“Let’s face it,” Mr. Panetta said. “The most you can hope for now is some kind of stalemate” between Afghan forces and Taliban fighters, who have demonstrated little interest in reaching an accord since the American troop withdrawal was announced.

At the Pentagon, where senior leaders have reluctantly cut off most military support to Afghanistan, officials were on phone calls Sunday about the unfolding events around Kunduz, a city of more than 350,000 people. The United States has twice in the past intervened to retake Kunduz from the Taliban.

But defense officials said there were no plans to take action this time beyond limited airstrikes. Over the past three weeks, the United States has used armed Reaper drones and AC-130 aerial gunships to target Taliban equipment, including heavy artillery, that threaten population centers, foreign embassies and Afghan government buildings, officials said.

One official acknowledged that with only 650 American troops remaining on the ground in Afghanistan, a concerted air campaign was unlikely to undo the advances the Taliban had made.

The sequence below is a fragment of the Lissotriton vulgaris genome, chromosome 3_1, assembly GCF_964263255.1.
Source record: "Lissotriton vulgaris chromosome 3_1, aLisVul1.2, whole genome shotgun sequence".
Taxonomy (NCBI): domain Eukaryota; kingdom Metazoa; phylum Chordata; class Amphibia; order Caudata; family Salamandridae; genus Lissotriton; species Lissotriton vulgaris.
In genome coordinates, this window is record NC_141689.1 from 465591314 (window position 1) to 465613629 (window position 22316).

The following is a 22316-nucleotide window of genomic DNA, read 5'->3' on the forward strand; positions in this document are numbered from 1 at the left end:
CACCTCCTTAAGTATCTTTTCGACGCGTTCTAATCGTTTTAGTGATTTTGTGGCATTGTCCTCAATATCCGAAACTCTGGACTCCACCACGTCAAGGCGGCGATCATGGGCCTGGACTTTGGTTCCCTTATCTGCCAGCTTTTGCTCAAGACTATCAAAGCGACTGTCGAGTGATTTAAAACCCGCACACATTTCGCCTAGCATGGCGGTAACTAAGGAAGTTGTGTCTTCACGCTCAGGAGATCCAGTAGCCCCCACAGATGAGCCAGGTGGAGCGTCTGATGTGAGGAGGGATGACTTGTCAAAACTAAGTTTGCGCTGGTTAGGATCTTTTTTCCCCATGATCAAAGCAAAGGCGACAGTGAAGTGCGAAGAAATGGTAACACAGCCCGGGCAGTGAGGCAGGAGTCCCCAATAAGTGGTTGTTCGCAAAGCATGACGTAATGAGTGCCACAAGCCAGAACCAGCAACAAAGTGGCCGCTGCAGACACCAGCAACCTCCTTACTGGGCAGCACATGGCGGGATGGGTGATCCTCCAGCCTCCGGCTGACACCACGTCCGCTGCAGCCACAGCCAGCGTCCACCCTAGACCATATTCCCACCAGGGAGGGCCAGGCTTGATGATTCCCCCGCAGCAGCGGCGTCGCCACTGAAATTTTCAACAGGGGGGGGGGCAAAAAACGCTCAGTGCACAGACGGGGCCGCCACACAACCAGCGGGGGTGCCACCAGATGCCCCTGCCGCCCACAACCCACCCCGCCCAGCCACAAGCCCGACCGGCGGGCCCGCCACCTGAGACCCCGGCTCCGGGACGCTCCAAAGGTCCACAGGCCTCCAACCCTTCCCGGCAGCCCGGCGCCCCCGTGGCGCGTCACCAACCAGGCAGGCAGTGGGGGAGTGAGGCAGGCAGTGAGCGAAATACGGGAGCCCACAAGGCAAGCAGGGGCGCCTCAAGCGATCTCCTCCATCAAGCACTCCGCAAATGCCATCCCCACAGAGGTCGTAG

Although the American military mission will formally conclude at the end of this month, American troops and their Western allies are mostly gone already. The U.S. handed over Bagram Air Base — once the military’s nerve center — to the Afghans last month, effectively ending major U.S. military operations.

 

Now, air support for the Afghan forces and overhead surveillance arrives from outside the country, from bases in Qatar or the United Arab Emirates, or from an aircraft carrier in the Arabian Sea.

Wesley Clark, the former top NATO general under President Bill Clinton, called the weekend’s events “a tragedy for the people of Afghanistan, and a consequence of American misjudgments and failures.”

Civilian casualties have skyrocketed. Nearly 2,400 civilians have been killed or injured between May 1 and June 30, according to a United Nations report released last month, the highest number recorded for that period since monitoring began in 2009.

When asked about the Taliban’s advances on Friday, Jen Psaki, the White House press secretary, told reporters that Mr. Biden had long been prepared to make “difficult choices” as part of his commitment to disengaging from Afghanistan.

 

Read more:

https://www.nytimes.com/2021/08/08/us/politics/taliban-afghanistan-united-states.html

 

And please note that is failure has nothing to do with us — anti-war bleeding hearts (because no-one can hear us or want to hear us) — but with the US administrations always using a big stick to show they have a big stick. As the US wash hands, the water of purity is tainted by the blood of sanctity gone apeshit as it usually does...